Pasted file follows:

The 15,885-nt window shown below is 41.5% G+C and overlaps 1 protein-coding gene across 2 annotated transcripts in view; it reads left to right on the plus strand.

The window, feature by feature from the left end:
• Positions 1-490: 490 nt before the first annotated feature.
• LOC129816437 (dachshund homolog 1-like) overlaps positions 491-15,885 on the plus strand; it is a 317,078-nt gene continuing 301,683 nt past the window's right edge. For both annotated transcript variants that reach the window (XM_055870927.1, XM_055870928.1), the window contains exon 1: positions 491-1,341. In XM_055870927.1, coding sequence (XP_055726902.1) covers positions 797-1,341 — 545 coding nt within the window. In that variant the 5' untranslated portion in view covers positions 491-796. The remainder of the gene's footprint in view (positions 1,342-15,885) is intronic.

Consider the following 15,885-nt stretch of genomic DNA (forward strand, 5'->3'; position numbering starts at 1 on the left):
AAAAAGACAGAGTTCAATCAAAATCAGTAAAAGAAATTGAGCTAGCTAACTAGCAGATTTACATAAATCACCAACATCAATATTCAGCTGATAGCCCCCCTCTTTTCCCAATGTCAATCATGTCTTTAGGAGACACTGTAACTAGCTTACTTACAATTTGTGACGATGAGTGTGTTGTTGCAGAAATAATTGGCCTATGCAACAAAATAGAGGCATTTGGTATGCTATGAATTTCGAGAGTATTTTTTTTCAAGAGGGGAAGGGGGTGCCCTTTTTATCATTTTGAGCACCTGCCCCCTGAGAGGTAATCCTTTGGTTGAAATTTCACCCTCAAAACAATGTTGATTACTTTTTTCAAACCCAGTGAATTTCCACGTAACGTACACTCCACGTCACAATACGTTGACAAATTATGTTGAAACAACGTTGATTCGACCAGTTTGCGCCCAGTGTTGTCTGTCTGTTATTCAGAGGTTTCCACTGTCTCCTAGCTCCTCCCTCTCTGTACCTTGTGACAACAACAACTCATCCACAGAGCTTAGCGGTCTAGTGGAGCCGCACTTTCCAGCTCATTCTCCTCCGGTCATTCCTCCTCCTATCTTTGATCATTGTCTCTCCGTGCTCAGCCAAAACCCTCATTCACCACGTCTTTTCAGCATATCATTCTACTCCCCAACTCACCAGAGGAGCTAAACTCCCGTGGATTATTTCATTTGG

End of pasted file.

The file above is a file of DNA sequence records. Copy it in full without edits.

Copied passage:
The 15,885-nt window shown below is 41.5% G+C and overlaps 1 protein-coding gene across 2 annotated transcripts in view; it reads left to right on the plus strand.

The window, feature by feature from the left end:
• Positions 1-490: 490 nt before the first annotated feature.
• LOC129816437 (dachshund homolog 1-like) overlaps positions 491-15,885 on the plus strand; it is a 317,078-nt gene continuing 301,683 nt past the window's right edge. For both annotated transcript variants that reach the window (XM_055870927.1, XM_055870928.1), the window contains exon 1: positions 491-1,341. In XM_055870927.1, coding sequence (XP_055726902.1) covers positions 797-1,341 — 545 coding nt within the window. In that variant the 5' untranslated portion in view covers positions 491-796. The remainder of the gene's footprint in view (positions 1,342-15,885) is intronic.

Consider the following 15,885-nt stretch of genomic DNA (forward strand, 5'->3'; position numbering starts at 1 on the left):
AAAAAGACAGAGTTCAATCAAAATCAGTAAAAGAAATTGAGCTAGCTAACTAGCAGATTTACATAAATCACCAACATCAATATTCAGCTGATAGCCCCCCTCTTTTCCCAATGTCAATCATGTCTTTAGGAGACACTGTAACTAGCTTACTTACAATTTGTGACGATGAGTGTGTTGTTGCAGAAATAATTGGCCTATGCAACAAAATAGAGGCATTTGGTATGCTATGAATTTCGAGAGTATTTTTTTTCAAGAGGGGAAGGGGGTGCCCTTTTTATCATTTTGAGCACCTGCCCCCTGAGAGGTAATCCTTTGGTTGAAATTTCACCCTCAAAACAATGTTGATTACTTTTTTCAAACCCAGTGAATTTCCACGTAACGTACACTCCACGTCACAATACGTTGACAAATTATGTTGAAACAACGTTGATTCGACCAGTTTGCGCCCAGTGTTGTCTGTCTGTTATTCAGAGGTTTCCACTGTCTCCTAGCTCCTCCCTCTCTGTACCTTGTGACAACAACAACTCATCCACAGAGCTTAGCGGTCTAGTGGAGCCGCACTTTCCAGCTCATTCTCCTCCGGTCATTCCTCCTCCTATCTTTGATCATTGTCTCTCCGTGCTCAGCCAAAACCCTCATTCACCACGTCTTTTCAGCATATCATTCTACTCCCCAACTCACCAGAGGAGCTAAACTCCCGTGGATTATTTCATTTGG